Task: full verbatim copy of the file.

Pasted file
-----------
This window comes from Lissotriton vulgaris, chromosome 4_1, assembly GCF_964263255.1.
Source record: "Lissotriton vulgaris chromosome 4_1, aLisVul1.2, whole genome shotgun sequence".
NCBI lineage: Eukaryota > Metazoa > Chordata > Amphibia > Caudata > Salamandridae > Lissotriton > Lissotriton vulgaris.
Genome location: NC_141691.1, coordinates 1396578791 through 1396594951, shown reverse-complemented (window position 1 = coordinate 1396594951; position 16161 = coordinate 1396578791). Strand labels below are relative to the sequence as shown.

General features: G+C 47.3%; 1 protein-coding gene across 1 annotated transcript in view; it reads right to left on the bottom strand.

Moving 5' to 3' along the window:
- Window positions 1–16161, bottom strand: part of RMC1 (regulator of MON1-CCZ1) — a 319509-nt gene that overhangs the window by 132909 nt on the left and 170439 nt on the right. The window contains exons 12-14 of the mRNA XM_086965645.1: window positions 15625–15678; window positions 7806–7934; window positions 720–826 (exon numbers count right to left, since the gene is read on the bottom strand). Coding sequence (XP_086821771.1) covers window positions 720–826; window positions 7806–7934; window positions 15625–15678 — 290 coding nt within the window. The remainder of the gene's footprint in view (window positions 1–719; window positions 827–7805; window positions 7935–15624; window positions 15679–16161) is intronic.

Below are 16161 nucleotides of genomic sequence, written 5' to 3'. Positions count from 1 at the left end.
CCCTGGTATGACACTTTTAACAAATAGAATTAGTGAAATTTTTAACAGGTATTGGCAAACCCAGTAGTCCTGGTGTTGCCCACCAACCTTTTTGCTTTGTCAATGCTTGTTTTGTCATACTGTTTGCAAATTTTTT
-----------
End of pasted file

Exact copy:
This window comes from Lissotriton vulgaris, chromosome 4_1, assembly GCF_964263255.1.
Source record: "Lissotriton vulgaris chromosome 4_1, aLisVul1.2, whole genome shotgun sequence".
NCBI lineage: Eukaryota > Metazoa > Chordata > Amphibia > Caudata > Salamandridae > Lissotriton > Lissotriton vulgaris.
Genome location: NC_141691.1, coordinates 1396578791 through 1396594951, shown reverse-complemented (window position 1 = coordinate 1396594951; position 16161 = coordinate 1396578791). Strand labels below are relative to the sequence as shown.

General features: G+C 47.3%; 1 protein-coding gene across 1 annotated transcript in view; it reads right to left on the bottom strand.

Moving 5' to 3' along the window:
- Window positions 1–16161, bottom strand: part of RMC1 (regulator of MON1-CCZ1) — a 319509-nt gene that overhangs the window by 132909 nt on the left and 170439 nt on the right. The window contains exons 12-14 of the mRNA XM_086965645.1: window positions 15625–15678; window positions 7806–7934; window positions 720–826 (exon numbers count right to left, since the gene is read on the bottom strand). Coding sequence (XP_086821771.1) covers window positions 720–826; window positions 7806–7934; window positions 15625–15678 — 290 coding nt within the window. The remainder of the gene's footprint in view (window positions 1–719; window positions 827–7805; window positions 7935–15624; window positions 15679–16161) is intronic.

Below are 16161 nucleotides of genomic sequence, written 5' to 3'. Positions count from 1 at the left end.
CCCTGGTATGACACTTTTAACAAATAGAATTAGTGAAATTTTTAACAGGTATTGGCAAACCCAGTAGTCCTGGTGTTGCCCACCAACCTTTTTGCTTTGTCAATGCTTGTTTTGTCATACTGTTTGCAAATTTTTT